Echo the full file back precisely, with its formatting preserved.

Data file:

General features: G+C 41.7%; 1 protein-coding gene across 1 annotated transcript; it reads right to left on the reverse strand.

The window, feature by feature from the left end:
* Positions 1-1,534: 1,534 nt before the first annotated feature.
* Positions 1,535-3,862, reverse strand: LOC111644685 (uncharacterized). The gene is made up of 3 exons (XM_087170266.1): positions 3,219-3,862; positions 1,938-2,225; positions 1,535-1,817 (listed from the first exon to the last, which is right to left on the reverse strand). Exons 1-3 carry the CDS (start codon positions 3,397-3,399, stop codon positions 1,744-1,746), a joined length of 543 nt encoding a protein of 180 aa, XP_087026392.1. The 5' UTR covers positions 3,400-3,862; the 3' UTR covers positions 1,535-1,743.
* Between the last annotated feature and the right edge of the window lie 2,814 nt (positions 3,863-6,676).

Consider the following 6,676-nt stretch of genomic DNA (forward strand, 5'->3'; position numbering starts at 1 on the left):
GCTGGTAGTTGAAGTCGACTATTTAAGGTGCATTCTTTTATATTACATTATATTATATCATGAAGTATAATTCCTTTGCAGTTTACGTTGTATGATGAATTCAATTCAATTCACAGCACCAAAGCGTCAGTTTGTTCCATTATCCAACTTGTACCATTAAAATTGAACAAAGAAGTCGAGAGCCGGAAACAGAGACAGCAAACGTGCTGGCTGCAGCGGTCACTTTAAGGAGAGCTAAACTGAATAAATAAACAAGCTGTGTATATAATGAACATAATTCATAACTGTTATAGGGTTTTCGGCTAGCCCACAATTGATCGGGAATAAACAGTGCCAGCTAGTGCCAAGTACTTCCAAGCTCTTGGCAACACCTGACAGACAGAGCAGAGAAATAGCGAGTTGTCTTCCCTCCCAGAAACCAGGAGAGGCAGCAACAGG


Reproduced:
General features: G+C 41.7%; 1 protein-coding gene across 1 annotated transcript; it reads right to left on the reverse strand.

The window, feature by feature from the left end:
* Positions 1-1,534: 1,534 nt before the first annotated feature.
* Positions 1,535-3,862, reverse strand: LOC111644685 (uncharacterized). The gene is made up of 3 exons (XM_087170266.1): positions 3,219-3,862; positions 1,938-2,225; positions 1,535-1,817 (listed from the first exon to the last, which is right to left on the reverse strand). Exons 1-3 carry the CDS (start codon positions 3,397-3,399, stop codon positions 1,744-1,746), a joined length of 543 nt encoding a protein of 180 aa, XP_087026392.1. The 5' UTR covers positions 3,400-3,862; the 3' UTR covers positions 1,535-1,743.
* Between the last annotated feature and the right edge of the window lie 2,814 nt (positions 3,863-6,676).

Consider the following 6,676-nt stretch of genomic DNA (forward strand, 5'->3'; position numbering starts at 1 on the left):
GCTGGTAGTTGAAGTCGACTATTTAAGGTGCATTCTTTTATATTACATTATATTATATCATGAAGTATAATTCCTTTGCAGTTTACGTTGTATGATGAATTCAATTCAATTCACAGCACCAAAGCGTCAGTTTGTTCCATTATCCAACTTGTACCATTAAAATTGAACAAAGAAGTCGAGAGCCGGAAACAGAGACAGCAAACGTGCTGGCTGCAGCGGTCACTTTAAGGAGAGCTAAACTGAATAAATAAACAAGCTGTGTATATAATGAACATAATTCATAACTGTTATAGGGTTTTCGGCTAGCCCACAATTGATCGGGAATAAACAGTGCCAGCTAGTGCCAAGTACTTCCAAGCTCTTGGCAACACCTGACAGACAGAGCAGAGAAATAGCGAGTTGTCTTCCCTCCCAGAAACCAGGAGAGGCAGCAACAGG